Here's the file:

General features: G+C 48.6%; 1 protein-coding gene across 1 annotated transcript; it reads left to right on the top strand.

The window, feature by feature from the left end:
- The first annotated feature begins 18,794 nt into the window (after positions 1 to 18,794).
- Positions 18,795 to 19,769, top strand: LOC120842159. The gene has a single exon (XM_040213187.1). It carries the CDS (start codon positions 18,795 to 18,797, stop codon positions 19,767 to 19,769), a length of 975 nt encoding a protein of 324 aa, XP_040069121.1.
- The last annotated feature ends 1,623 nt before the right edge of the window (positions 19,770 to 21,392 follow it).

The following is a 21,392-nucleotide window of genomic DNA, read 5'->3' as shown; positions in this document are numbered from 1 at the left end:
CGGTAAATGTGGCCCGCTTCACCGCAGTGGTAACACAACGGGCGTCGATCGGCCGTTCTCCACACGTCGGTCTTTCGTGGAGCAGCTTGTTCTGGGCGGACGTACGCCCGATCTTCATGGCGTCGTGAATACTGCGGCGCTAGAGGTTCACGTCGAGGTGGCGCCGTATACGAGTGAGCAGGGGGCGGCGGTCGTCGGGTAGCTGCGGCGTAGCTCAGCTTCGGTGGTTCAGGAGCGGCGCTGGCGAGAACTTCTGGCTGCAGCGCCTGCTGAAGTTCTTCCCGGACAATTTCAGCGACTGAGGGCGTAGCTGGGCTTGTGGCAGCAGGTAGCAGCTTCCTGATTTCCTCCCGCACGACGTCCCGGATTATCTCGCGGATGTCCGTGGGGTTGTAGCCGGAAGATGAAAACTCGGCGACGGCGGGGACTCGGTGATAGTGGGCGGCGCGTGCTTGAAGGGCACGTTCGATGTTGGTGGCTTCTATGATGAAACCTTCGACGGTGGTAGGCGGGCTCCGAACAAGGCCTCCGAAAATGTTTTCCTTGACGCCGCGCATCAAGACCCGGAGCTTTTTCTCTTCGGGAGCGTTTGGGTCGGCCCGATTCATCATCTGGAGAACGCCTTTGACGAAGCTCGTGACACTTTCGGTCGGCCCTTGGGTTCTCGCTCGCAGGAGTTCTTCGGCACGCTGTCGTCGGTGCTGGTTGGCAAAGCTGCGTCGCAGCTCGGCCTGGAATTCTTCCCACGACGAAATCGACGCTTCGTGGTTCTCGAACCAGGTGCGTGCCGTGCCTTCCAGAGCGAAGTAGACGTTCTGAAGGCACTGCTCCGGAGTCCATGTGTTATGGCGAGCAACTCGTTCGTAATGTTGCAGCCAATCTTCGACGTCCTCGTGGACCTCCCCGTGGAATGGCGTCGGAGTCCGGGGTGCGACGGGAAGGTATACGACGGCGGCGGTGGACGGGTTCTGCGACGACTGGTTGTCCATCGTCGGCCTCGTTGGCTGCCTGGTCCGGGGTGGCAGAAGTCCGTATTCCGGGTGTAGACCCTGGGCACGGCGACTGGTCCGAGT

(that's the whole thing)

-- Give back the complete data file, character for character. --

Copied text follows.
General features: G+C 48.6%; 1 protein-coding gene across 1 annotated transcript; it reads left to right on the top strand.

The window, feature by feature from the left end:
- The first annotated feature begins 18,794 nt into the window (after positions 1 to 18,794).
- Positions 18,795 to 19,769, top strand: LOC120842159. The gene has a single exon (XM_040213187.1). It carries the CDS (start codon positions 18,795 to 18,797, stop codon positions 19,767 to 19,769), a length of 975 nt encoding a protein of 324 aa, XP_040069121.1.
- The last annotated feature ends 1,623 nt before the right edge of the window (positions 19,770 to 21,392 follow it).

The following is a 21,392-nucleotide window of genomic DNA, read 5'->3' as shown; positions in this document are numbered from 1 at the left end:
CGGTAAATGTGGCCCGCTTCACCGCAGTGGTAACACAACGGGCGTCGATCGGCCGTTCTCCACACGTCGGTCTTTCGTGGAGCAGCTTGTTCTGGGCGGACGTACGCCCGATCTTCATGGCGTCGTGAATACTGCGGCGCTAGAGGTTCACGTCGAGGTGGCGCCGTATACGAGTGAGCAGGGGGCGGCGGTCGTCGGGTAGCTGCGGCGTAGCTCAGCTTCGGTGGTTCAGGAGCGGCGCTGGCGAGAACTTCTGGCTGCAGCGCCTGCTGAAGTTCTTCCCGGACAATTTCAGCGACTGAGGGCGTAGCTGGGCTTGTGGCAGCAGGTAGCAGCTTCCTGATTTCCTCCCGCACGACGTCCCGGATTATCTCGCGGATGTCCGTGGGGTTGTAGCCGGAAGATGAAAACTCGGCGACGGCGGGGACTCGGTGATAGTGGGCGGCGCGTGCTTGAAGGGCACGTTCGATGTTGGTGGCTTCTATGATGAAACCTTCGACGGTGGTAGGCGGGCTCCGAACAAGGCCTCCGAAAATGTTTTCCTTGACGCCGCGCATCAAGACCCGGAGCTTTTTCTCTTCGGGAGCGTTTGGGTCGGCCCGATTCATCATCTGGAGAACGCCTTTGACGAAGCTCGTGACACTTTCGGTCGGCCCTTGGGTTCTCGCTCGCAGGAGTTCTTCGGCACGCTGTCGTCGGTGCTGGTTGGCAAAGCTGCGTCGCAGCTCGGCCTGGAATTCTTCCCACGACGAAATCGACGCTTCGTGGTTCTCGAACCAGGTGCGTGCCGTGCCTTCCAGAGCGAAGTAGACGTTCTGAAGGCACTGCTCCGGAGTCCATGTGTTATGGCGAGCAACTCGTTCGTAATGTTGCAGCCAATCTTCGACGTCCTCGTGGACCTCCCCGTGGAATGGCGTCGGAGTCCGGGGTGCGACGGGAAGGTATACGACGGCGGCGGTGGACGGGTTCTGCGACGACTGGTTGTCCATCGTCGGCCTCGTTGGCTGCCTGGTCCGGGGTGGCAGAAGTCCGTATTCCGGGTGTAGACCCTGGGCACGGCGACTGGTCCGAGT